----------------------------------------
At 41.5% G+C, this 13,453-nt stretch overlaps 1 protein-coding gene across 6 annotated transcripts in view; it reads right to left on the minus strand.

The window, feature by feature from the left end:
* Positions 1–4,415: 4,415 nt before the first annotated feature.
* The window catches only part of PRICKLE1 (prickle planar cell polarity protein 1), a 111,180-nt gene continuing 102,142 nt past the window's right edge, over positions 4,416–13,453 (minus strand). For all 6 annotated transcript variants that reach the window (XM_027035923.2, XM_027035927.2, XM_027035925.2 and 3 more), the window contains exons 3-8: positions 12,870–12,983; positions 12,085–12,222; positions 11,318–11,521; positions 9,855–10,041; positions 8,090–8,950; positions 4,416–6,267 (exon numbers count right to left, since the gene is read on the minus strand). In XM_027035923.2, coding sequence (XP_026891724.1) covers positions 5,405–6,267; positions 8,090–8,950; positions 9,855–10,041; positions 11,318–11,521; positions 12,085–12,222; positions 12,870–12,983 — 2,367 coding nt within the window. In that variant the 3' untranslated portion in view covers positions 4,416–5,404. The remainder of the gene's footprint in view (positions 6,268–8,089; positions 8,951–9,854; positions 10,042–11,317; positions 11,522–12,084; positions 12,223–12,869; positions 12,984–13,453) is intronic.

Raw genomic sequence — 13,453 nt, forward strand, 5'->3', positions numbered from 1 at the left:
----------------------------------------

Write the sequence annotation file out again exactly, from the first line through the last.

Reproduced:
At 41.5% G+C, this 13,453-nt stretch overlaps 1 protein-coding gene across 6 annotated transcripts in view; it reads right to left on the minus strand.

The window, feature by feature from the left end:
* Positions 1–4,415: 4,415 nt before the first annotated feature.
* The window catches only part of PRICKLE1 (prickle planar cell polarity protein 1), a 111,180-nt gene continuing 102,142 nt past the window's right edge, over positions 4,416–13,453 (minus strand). For all 6 annotated transcript variants that reach the window (XM_027035923.2, XM_027035927.2, XM_027035925.2 and 3 more), the window contains exons 3-8: positions 12,870–12,983; positions 12,085–12,222; positions 11,318–11,521; positions 9,855–10,041; positions 8,090–8,950; positions 4,416–6,267 (exon numbers count right to left, since the gene is read on the minus strand). In XM_027035923.2, coding sequence (XP_026891724.1) covers positions 5,405–6,267; positions 8,090–8,950; positions 9,855–10,041; positions 11,318–11,521; positions 12,085–12,222; positions 12,870–12,983 — 2,367 coding nt within the window. In that variant the 3' untranslated portion in view covers positions 4,416–5,404. The remainder of the gene's footprint in view (positions 6,268–8,089; positions 8,951–9,854; positions 10,042–11,317; positions 11,522–12,084; positions 12,223–12,869; positions 12,984–13,453) is intronic.

Raw genomic sequence — 13,453 nt, forward strand, 5'->3', positions numbered from 1 at the left: